With your website, you can do whatever you want and control all the content, design, pricing, branding, etc. So it gives you more freedom to express your brand and set your terms of operation. As such, you also don’t need to worry about getting banned because of rules you had no clue about.
There’s a focus on your product.
You are just one of many other businesses selling that product on the Amazon marketplace. So, it is easy to get lost in the noise. But on your website, your product is center stage, and customers are not distracted by other offers.
Many business owners agree that it can be hard to stand out on Amazon without being extremely cheap. For example, Edward Wright, who runs an eCommerce store for cereal, states, “It was almost impossible to get a sale in the early days from organic search unless the customers were looking for you specifically. “
Helps in brand building
Customers who buy from your site can always leave reviews and refer others to you. These help you create an excellent online brand image. That is not the case when they buy from you on a marketplace since they will almost always state the marketplace’s name when referring to others.
Cons of Selling on Own Site:
Lower market base
Unless you are a big brand name, selling on your website will tremendously lower your market reach. Only people that know about you will buy from you, and you’ll have less visibility. We had a hard time driving enough traffic to our site in the early days because nobody except family and friends even knew who we were. So, you miss out on the audience you could reach locally and globally.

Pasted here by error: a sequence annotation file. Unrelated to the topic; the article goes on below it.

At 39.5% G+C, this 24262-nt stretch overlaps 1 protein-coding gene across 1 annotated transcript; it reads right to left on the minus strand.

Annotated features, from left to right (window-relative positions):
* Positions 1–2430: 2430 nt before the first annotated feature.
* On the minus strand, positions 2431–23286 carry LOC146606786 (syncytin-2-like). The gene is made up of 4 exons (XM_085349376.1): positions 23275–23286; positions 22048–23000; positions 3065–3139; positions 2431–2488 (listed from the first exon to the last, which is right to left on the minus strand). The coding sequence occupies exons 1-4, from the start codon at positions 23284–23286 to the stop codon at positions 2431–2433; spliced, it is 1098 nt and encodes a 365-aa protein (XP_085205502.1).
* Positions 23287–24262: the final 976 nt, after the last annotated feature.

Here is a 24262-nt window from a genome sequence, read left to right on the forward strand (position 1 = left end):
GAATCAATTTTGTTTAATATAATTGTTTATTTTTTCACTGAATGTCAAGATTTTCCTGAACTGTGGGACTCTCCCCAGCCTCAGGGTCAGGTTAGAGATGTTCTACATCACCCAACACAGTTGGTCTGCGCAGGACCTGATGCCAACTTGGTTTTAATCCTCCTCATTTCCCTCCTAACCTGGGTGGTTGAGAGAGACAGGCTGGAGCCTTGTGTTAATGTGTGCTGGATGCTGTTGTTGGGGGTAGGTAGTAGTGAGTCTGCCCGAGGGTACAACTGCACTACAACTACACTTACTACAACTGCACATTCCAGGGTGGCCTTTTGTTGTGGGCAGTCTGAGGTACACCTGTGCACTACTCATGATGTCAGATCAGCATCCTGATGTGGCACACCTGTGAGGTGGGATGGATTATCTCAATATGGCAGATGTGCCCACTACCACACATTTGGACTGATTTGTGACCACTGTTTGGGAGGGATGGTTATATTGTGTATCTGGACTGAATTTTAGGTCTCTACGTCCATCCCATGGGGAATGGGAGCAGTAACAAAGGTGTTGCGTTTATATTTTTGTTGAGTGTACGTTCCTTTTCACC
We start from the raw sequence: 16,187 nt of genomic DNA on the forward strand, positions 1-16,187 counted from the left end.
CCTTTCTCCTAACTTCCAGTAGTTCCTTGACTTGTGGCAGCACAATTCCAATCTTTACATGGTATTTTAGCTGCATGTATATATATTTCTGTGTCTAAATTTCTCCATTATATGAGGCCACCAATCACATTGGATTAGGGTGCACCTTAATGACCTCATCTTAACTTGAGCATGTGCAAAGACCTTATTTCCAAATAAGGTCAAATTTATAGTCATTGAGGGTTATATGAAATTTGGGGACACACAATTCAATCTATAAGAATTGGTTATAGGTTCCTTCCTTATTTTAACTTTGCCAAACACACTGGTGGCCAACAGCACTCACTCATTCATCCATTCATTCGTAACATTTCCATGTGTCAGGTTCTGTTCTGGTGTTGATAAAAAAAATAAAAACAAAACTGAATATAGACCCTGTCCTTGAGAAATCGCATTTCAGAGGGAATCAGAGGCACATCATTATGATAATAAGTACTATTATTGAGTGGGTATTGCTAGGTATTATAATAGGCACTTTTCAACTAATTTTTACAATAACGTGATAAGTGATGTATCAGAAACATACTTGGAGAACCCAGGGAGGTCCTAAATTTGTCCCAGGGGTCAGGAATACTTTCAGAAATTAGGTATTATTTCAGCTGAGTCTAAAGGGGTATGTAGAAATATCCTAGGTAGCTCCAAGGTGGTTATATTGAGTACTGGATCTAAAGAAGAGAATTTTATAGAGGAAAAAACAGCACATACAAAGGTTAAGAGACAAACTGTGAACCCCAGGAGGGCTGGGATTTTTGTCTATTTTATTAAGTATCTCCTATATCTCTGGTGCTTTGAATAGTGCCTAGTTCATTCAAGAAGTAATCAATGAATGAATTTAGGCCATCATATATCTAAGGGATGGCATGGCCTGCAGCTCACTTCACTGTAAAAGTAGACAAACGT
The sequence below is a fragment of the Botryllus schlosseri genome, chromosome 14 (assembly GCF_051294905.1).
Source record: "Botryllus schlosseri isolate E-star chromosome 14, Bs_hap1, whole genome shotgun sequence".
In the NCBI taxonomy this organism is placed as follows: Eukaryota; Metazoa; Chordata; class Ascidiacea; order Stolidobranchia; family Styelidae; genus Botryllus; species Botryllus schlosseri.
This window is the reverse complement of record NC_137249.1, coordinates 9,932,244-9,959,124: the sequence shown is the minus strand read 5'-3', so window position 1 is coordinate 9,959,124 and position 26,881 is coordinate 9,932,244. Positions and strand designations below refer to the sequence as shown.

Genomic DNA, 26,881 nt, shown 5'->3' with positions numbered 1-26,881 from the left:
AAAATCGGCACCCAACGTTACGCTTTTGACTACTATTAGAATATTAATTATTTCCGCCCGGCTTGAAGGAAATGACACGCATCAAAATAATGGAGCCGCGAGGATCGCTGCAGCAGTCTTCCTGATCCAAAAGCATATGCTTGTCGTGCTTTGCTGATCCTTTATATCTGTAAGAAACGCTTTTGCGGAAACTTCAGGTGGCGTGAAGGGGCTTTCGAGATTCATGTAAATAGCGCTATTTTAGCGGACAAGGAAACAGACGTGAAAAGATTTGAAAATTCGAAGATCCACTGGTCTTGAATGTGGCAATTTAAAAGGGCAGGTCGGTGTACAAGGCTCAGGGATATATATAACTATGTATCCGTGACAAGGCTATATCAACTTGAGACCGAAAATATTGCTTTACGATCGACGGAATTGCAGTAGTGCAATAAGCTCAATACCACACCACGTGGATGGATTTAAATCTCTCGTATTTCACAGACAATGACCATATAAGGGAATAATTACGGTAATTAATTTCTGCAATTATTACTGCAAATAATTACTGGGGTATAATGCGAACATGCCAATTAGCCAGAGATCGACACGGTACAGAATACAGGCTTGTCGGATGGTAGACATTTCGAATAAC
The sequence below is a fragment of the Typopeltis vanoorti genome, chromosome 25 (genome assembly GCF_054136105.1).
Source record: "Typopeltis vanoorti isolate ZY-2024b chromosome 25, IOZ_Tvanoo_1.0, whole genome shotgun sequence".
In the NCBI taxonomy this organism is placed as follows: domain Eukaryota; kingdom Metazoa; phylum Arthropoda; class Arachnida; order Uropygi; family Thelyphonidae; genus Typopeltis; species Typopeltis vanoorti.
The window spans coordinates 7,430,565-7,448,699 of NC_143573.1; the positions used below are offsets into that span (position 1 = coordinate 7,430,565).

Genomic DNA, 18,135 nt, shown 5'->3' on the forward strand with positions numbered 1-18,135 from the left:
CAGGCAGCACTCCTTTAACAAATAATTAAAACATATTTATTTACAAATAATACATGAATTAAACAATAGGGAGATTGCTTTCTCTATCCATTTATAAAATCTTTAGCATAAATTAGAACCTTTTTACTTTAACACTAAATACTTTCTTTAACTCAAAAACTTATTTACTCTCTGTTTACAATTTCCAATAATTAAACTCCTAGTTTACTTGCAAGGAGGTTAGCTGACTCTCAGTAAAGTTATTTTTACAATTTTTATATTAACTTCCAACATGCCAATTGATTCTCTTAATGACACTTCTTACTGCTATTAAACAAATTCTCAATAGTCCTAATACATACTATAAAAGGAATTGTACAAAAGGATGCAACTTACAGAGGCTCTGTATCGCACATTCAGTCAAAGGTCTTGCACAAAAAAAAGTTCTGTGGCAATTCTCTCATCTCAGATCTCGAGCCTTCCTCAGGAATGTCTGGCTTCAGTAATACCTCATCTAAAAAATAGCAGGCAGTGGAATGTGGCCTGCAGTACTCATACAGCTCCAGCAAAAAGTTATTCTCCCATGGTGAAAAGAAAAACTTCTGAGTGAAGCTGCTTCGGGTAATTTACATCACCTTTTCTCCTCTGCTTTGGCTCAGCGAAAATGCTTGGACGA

Established marketplaces have more trust with buyers than personal sites. And buyers know that they have avenues to seek help if anything goes wrong. This assurance makes them more likely to buy from those places than your site. So, you could be losing lots of potential customers.
High maintenance costs
While selling on your site offers you control, it also puts all maintenance costs on you. Any technical issue that arises is for you and your developers to handle. And if you do not have plenty of resources like marketplaces, you can get stuck.
Selling on Amazon remains the more popular and cost-effective option for eCommerce businesses. However, selling directly on your website also brings massive advantages, especially with fees and control. Amazon’s delivery times also remain unmatched, making buyers more likely to shop from the marketplace.
The good news is that you do not have to decide to use one over the other. You can run your online store on your site and also have an Amazon page. With this method, you can enjoy the high reach and quick deliveries Amazon allows while maintaining brand control.
Justina Blakeney of Niawigs testifies that “the Amazon store has earned us many first-time customers who become our regulars and keep buying from the site.”
Furthermore, you always have the option to place website links within your Amazon store to drive more traffic to your site. Many brands opt to give Amazon customers discounts to buy directly from the website, which generates higher traffic in the long run.
Nonetheless, whether to focus more sales attention on Amazon than on your website depends on your specific business.